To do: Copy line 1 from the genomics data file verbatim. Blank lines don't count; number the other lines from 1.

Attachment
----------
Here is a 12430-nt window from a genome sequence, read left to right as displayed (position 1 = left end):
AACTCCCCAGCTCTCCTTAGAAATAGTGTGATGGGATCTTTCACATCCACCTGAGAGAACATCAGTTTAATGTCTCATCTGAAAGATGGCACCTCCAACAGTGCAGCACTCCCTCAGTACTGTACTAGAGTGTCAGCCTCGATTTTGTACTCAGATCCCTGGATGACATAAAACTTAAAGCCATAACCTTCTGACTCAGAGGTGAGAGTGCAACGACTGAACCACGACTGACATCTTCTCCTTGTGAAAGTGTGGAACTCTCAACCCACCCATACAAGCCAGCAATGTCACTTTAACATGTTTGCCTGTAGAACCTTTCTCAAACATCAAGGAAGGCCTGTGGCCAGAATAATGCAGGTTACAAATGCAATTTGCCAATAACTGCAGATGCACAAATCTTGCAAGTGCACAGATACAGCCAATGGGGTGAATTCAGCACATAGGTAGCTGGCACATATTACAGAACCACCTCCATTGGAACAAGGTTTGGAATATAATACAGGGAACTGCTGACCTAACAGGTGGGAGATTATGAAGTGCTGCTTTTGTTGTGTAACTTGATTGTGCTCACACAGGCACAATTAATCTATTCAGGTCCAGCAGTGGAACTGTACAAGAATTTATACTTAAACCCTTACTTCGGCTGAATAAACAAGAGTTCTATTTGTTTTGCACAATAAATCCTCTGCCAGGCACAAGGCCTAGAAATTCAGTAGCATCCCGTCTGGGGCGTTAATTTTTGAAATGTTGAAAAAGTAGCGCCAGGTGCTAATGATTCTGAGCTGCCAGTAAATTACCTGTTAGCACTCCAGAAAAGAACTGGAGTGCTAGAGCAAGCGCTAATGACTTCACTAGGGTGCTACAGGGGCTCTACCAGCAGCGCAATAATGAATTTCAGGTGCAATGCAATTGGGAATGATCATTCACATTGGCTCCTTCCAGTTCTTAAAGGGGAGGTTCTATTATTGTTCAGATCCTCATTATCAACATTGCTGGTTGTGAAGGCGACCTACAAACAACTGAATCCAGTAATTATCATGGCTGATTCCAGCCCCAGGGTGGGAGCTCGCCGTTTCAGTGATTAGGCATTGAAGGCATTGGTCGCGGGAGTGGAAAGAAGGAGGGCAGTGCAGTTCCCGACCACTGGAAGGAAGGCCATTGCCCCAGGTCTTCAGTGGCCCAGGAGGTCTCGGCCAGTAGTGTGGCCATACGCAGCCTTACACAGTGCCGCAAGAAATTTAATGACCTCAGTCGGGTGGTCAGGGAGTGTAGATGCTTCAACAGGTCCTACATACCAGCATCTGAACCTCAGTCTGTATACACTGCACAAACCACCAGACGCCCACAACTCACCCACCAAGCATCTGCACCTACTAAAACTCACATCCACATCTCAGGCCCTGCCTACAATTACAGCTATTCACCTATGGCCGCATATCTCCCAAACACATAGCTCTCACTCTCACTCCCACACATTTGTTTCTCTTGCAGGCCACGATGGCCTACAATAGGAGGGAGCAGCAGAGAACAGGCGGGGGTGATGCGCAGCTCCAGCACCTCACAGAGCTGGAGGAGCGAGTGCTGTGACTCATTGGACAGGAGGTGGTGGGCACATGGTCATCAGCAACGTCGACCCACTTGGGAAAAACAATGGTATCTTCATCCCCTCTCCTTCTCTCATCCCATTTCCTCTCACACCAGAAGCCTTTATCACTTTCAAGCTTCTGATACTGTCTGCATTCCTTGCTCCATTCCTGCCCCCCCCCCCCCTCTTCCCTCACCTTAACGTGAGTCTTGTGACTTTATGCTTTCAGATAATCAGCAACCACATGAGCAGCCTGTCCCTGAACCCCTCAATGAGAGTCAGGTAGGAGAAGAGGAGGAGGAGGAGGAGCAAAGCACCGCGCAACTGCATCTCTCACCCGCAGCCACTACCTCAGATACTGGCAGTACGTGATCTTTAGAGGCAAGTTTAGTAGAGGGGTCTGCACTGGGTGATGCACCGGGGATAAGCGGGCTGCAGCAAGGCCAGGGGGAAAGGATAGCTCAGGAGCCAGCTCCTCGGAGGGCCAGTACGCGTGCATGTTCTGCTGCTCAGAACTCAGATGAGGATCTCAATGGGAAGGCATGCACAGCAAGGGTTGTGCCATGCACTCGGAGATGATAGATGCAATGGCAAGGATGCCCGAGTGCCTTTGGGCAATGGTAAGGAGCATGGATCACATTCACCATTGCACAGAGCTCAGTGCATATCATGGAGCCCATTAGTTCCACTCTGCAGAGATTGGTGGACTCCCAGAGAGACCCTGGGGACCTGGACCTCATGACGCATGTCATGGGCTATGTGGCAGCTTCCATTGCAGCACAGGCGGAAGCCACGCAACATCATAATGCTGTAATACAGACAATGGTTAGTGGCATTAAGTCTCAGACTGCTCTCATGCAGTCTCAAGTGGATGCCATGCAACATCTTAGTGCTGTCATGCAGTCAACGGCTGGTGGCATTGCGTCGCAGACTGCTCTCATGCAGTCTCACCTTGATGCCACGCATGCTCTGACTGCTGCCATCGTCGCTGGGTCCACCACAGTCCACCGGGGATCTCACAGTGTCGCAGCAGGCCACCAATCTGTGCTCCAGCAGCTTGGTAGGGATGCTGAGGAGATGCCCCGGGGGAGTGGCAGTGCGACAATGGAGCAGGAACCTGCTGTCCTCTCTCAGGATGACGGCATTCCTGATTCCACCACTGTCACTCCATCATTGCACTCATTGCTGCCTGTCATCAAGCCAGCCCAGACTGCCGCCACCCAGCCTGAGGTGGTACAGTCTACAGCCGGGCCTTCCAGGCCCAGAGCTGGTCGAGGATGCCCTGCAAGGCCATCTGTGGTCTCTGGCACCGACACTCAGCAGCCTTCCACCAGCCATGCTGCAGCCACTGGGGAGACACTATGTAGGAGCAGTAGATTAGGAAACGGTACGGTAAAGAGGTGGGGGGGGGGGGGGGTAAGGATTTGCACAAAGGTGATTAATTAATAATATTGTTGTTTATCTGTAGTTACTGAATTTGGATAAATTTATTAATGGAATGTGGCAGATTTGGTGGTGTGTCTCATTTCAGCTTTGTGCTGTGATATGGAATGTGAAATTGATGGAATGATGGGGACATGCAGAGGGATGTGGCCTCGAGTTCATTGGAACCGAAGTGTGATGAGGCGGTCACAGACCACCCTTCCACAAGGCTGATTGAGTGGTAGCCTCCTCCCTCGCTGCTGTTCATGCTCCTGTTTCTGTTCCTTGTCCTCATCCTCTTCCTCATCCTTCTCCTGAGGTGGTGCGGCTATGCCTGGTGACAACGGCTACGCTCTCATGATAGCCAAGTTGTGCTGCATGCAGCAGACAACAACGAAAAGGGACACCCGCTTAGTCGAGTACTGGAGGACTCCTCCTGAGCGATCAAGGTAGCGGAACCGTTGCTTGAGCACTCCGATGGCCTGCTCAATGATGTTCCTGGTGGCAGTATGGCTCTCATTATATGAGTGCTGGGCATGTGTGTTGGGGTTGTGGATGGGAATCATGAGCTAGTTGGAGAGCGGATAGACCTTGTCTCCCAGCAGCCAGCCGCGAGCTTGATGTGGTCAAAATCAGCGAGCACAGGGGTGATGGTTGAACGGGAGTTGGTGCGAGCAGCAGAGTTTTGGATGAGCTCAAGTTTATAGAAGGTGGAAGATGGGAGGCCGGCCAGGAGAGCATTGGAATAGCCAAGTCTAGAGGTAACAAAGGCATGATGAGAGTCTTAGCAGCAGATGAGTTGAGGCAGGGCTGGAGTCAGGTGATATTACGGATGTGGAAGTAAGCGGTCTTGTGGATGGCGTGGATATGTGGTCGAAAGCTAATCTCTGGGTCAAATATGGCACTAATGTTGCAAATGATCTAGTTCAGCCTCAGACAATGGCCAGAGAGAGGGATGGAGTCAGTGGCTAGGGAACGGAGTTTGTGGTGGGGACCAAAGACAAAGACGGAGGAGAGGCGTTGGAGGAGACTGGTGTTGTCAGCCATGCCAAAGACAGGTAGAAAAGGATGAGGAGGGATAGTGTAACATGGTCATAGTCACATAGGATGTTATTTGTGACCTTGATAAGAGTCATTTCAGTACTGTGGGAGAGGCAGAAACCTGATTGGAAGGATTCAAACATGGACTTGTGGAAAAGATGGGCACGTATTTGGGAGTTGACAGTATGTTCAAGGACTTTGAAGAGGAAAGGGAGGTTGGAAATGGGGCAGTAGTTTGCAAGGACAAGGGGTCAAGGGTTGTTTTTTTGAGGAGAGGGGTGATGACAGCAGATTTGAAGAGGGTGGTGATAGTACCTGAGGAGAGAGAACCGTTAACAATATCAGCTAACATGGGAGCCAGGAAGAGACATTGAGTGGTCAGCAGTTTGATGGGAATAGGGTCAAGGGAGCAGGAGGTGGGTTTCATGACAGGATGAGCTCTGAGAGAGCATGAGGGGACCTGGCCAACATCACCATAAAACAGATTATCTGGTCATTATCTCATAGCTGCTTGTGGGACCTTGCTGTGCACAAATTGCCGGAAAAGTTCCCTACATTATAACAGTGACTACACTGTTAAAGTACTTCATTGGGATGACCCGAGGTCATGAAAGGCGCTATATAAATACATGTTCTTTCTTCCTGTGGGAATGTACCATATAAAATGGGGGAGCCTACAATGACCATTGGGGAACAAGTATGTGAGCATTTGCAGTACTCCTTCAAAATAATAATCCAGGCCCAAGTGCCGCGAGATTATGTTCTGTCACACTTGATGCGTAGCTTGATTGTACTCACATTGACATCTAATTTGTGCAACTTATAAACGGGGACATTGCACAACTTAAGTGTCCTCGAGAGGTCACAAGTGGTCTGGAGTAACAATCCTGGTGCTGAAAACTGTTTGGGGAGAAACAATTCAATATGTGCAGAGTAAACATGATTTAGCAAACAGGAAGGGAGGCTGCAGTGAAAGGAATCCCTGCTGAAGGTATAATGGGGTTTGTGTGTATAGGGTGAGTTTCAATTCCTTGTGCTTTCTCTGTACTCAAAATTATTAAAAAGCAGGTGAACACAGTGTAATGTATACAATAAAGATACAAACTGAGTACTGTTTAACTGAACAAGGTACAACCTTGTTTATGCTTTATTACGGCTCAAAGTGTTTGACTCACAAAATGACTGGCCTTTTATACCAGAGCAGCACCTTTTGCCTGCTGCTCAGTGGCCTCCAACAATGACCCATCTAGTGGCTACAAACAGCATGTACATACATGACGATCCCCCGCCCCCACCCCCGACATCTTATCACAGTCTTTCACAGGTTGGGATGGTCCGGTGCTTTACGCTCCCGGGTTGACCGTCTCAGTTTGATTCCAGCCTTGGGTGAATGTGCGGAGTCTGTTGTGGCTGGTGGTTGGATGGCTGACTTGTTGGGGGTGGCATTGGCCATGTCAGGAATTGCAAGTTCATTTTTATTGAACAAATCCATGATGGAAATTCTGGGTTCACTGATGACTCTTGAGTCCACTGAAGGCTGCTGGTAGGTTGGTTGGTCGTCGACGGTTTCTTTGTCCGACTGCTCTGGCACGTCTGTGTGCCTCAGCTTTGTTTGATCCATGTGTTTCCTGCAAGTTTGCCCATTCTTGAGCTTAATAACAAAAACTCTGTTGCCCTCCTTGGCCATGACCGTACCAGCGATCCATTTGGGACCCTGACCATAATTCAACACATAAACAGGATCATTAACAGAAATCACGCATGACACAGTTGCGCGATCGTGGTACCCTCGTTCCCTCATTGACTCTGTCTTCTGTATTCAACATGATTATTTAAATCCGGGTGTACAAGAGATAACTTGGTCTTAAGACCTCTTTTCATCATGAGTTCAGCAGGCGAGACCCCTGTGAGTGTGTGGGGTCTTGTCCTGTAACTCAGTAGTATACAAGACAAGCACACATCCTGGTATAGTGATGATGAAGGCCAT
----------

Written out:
Here is a 12430-nt window from a genome sequence, read left to right as displayed (position 1 = left end):